Most home networks are not secure. Employees working from home may unintentionally put business assets at risk when they access work-related files on their personal devices and through personal wifi connections. Employers should inform workers that their personal devices probably don’t have the security systems that workplace devices have in place, such as anti-virus software, secure network connections and automatic online backup systems. They should, therefore, avoid downloading business materials onto their personal devices, hard drives, desktops or their own cloud system.
Here are some measures you can consider to strengthen your cybersecurity:
- Use a virtual private network (VPN).
- Make sure home routers are secured by changing passwords, installing firmware updates, restricting inbound and outbound traffic, using a high level of encryption and switching off WPS.
- Don’t use public wifi, such as libraries or shopping centres.
- Equip employees with up to date security software and manufacturer software updates.
- Setting up multi-factor authentication.
- Prohibit employees from working in public spaces where others can see their screen.
- Use encrypted communications.
- Backup data regularly.
Posted on 18 March '20, under money.
Many businesses, whether they are only just starting up or have been in the market for a number of years, will need a bank loan at one time or another. However, before you apply for a bank loan, it is important to think things through to ensure that you know if you should get one, if you are getting it at the right time and how you can make the most out of a loan.
Here are some questions business owners should ask themselves before beginning their bank loan application:
How likely is it that I qualify for the loan?
If you believe that your business won’t qualify for a bank loan, then you will only hurt your credit rating if you apply for a loan you won’t get. Being rejected for a loan can also make it more difficult for a business to borrow in the future.
Will the loan help the business grow?
Instead of using the loan for aspects like routine operating expenses that don’t generate much revenue, owners should consider putting the borrowed money into parts of the business that will generate more revenue and help reduce future borrowing needs.
How much do I need?
Before making requests of the bank, try to make an accurate estimate of how much cash you’ll really need. You can do this by creating a cash flow forecast with projections of your monthly income and expenses.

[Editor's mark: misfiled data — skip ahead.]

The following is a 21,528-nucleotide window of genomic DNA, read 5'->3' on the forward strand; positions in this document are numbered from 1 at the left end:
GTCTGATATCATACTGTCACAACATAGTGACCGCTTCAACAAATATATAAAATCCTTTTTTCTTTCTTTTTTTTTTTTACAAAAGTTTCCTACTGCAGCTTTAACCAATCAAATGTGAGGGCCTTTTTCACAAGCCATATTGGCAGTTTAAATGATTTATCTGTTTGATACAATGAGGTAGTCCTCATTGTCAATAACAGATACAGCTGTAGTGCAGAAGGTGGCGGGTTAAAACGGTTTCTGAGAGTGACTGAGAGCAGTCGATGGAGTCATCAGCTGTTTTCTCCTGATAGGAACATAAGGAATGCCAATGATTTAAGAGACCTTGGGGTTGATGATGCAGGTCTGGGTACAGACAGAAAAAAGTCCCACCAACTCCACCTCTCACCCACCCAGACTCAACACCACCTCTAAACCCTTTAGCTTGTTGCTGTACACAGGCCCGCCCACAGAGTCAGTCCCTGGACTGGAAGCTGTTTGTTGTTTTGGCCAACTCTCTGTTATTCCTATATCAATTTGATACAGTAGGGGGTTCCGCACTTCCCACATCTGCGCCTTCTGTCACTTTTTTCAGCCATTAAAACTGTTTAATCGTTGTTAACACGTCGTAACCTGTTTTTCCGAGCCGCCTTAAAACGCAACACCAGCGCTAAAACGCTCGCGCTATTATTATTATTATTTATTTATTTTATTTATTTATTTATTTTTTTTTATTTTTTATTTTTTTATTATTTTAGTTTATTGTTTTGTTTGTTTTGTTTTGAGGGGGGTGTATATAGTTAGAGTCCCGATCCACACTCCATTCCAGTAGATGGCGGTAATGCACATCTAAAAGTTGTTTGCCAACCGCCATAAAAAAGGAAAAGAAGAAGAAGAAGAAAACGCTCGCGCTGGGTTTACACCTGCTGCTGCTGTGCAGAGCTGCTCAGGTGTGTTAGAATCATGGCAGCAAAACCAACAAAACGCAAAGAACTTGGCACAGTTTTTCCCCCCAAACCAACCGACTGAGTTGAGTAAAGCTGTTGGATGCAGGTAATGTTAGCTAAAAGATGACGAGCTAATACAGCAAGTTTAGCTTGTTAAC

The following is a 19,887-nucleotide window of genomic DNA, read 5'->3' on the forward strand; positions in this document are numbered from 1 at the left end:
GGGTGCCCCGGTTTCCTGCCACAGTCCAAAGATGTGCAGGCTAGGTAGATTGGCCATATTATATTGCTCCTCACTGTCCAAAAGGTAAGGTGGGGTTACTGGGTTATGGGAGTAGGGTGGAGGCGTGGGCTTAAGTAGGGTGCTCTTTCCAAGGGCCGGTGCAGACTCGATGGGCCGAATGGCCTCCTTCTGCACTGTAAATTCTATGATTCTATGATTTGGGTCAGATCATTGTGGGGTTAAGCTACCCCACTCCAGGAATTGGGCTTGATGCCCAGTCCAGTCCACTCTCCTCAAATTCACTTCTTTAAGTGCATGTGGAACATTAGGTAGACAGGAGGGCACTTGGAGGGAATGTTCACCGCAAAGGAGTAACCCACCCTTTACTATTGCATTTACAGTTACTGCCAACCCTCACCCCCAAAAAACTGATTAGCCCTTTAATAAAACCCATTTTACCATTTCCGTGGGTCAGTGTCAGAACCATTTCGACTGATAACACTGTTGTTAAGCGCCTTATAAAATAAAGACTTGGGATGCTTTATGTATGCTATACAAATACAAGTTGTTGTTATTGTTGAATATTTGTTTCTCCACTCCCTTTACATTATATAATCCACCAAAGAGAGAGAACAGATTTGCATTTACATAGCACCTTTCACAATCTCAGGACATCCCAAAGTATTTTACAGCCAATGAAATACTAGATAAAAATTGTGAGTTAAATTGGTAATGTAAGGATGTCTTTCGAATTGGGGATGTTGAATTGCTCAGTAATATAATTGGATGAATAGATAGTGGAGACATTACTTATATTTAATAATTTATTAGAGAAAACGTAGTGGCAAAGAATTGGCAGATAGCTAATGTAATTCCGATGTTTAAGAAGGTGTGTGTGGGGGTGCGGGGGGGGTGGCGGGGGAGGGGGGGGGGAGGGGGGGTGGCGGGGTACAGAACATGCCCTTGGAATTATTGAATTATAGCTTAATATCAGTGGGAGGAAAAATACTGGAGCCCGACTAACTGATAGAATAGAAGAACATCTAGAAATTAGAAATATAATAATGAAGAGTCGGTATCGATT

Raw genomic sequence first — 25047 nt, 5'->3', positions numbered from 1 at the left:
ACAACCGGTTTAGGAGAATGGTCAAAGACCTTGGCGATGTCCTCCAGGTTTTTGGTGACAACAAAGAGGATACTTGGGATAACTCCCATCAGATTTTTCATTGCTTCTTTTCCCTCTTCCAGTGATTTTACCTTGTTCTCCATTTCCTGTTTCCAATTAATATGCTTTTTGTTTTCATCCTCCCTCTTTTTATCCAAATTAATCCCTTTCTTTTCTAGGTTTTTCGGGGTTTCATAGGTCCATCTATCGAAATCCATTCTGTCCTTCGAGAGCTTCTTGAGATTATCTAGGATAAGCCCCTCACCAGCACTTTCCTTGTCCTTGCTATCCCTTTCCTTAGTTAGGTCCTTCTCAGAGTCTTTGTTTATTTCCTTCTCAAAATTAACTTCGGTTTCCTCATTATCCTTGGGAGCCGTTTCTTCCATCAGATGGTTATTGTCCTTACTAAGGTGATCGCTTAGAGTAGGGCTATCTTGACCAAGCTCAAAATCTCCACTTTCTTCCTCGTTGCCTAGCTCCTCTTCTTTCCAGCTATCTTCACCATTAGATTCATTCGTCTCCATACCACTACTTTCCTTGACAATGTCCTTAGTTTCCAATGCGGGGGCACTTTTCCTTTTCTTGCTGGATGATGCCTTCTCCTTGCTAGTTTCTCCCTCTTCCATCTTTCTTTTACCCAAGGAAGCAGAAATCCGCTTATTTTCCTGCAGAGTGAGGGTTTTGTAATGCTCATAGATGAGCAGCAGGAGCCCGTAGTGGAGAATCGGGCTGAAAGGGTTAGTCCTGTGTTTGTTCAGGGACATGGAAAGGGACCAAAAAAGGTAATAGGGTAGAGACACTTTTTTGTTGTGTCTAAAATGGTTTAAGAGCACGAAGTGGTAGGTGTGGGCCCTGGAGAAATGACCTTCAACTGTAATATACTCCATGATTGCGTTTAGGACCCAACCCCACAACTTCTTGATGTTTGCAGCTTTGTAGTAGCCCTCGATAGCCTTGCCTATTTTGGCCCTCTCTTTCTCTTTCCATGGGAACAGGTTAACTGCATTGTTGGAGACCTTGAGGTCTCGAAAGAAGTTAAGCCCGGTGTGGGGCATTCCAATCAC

Are my personal finances in order?
Until a business reaches a substantial size, many banks will rely heavily on the owner’s personal financial statements and credit scores to determine the business’s creditworthiness. This may involve bankers looking at your personal information like student loans, personal credit card debt and mortgage payments.
Do I have adequate documentation for the loan?
When applying for a business loan, you will need a lot of documentation. Requesting a loan when an owner is not fully prepared makes the business look unprofessional.
Do I have adequate cash flow to repay the loan?
When a business owner applies for a loan, their banker will require the owner’s estimated financial projections for the business. It is important for owners to include their debt repayment plan in those projections.
Posted on 18 March '20, under business.
Business loans and business credit cards are the most popular financing options, but there are key differences between the two that you should consider to help you make the right choice for your business.
A business loan is a lump sum of money that you borrow. They can be a good option for your business if you require funding for a larger one-off purchase, such as buying new equipment or machinery, real estate, business acquisition, capital investment or refinancing existing debts.
Business loans typically range from $5,000 to $50,000 and can be paid as a lump sum or through multiple set payments. Depending on your bank, you can generally make repayments in monthly or quarterly instalments that are tailored to you and your cash flow.